An extension of the admixture test for the study of genetic heterogeneity in hereditary multiple exostoses.
ABSTRACT Hereditary multiple exostoses (EXT) is an autosomal dominant disorder characterized by the presence of multiple cartilage-capped exostoses in the juxta-epiphyseal regions of the long bones. EXT is heterogeneous with at least three different locations currently having been identified on chromosomes 8, 11 and 19. We have tested a series of 29 EXT families for possible linkage to the three disease loci and estimated the probability of linkage of the disease to each locus in our series, by using an extension of the admixture test, which makes modelling of heterogeneous monogenic disease feasible. The maximum likelihood was obtained for proportions of 44%, 28% and 28% of families being linked to chromosome 8, 11 and 19, respectively. The a posteriori probability of linkage of the disease to EXT1, EXT2 and EXT3 was greater than 80% for 8/29, 5/29 and 3/29 families, respectively, and did not give evidence of a fourth locus for the disease. The present approach can be generalized to the investigation of genetic heterogeneity in other monogenic diseases, as it simultaneously estimates the location of each disease gene and the proportion of families linked to each locus.
Article: A hereditary multiple exostoses patient suffering multi-fractures: Report of the case and contemporary approach to disease’s aetiology.[show abstract] [hide abstract]
ABSTRACT: Case report: It is reported a 37 year old patient, with a history of hereditary multiple exostoses, suffered bilateral supracondylar femur fractures and a fracture of the left tibia, due to a road traffic accident. He was treated using the Ilizarov apparatus. The surgical technique is described. Results: The patient was followed up for 19 months after the surgery. The fractures of the right femur and left tibia healed sufficiently and the Ilizarov apparatus was removed 9 months from surgery. The fracture of the left femur took longer to heal completely and therefore the Ilizarov apparatus was removed 19 months from surgery. Discussion: The contemporary view on the aetiology of HME is presented and the usefulness of the Ilizarov apparatus in treating fractures in HME patients is discussed.Acta Orthopaedica et Traumatologica Hellenica. 01/2012; 63(1):47 - 52.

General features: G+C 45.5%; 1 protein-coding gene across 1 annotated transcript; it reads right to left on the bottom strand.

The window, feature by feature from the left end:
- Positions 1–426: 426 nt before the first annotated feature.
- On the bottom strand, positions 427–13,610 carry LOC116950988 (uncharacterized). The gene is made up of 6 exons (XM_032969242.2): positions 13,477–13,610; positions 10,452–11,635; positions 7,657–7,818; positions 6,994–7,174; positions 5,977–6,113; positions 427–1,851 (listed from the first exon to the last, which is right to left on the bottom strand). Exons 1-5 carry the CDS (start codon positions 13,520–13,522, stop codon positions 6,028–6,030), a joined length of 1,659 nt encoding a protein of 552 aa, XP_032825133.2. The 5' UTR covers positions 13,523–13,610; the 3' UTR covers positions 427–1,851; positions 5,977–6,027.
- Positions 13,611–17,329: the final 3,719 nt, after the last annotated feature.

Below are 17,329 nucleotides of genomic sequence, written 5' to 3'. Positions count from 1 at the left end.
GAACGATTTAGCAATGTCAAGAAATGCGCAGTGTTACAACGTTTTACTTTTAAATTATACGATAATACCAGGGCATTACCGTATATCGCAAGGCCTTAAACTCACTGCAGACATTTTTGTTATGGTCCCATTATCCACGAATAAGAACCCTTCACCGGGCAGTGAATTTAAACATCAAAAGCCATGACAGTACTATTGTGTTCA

Article: Multiple osteochondromas: clinicopathological and genetic spectrum and suggestions for clinical management.[show abstract] [hide abstract]
ABSTRACT: Multiple Osteochondromas is an autosomal dominant disorder characterised by the presence of multiple osteochondromas and a variety of orthopaedic deformities. Two genes causative of Multiple Osteochondromas, Exostosin-1 (EXT1) and Exostosin-2 (EXT2), have been identified, which act as tumour suppressor genes. Osteochondroma can progress towards its malignant counterpart, secondary peripheral chondrosarcoma and therefore adequate follow-up of Multiple Osteochondroma patients is important in order to detect malignant transformation early.This review summarizes the considerable recent basic scientific and clinical understanding resulting in a multi-step genetic model for peripheral cartilaginous tumorigenesis. This enabled us to suggest guidelines for clinical management of Multiple Osteochondroma patients. When a patient is suspected to have Multiple Osteochondroma, the radiologic documentation, histology and patient history have to be carefully reviewed, preferably by experts and if indicated for Multiple Osteochondromas, peripheral blood of the patient can be screened for germline mutations in either EXT1 or EXT2. After the Multiple Osteochondroma diagnosis is established and all tumours are identified, a regular follow-up including plain radiographs and base-line bone scan are recommended.Hereditary Cancer in Clinical Practice 01/2004; 2(4):161-73. · 1.68 Impact Factor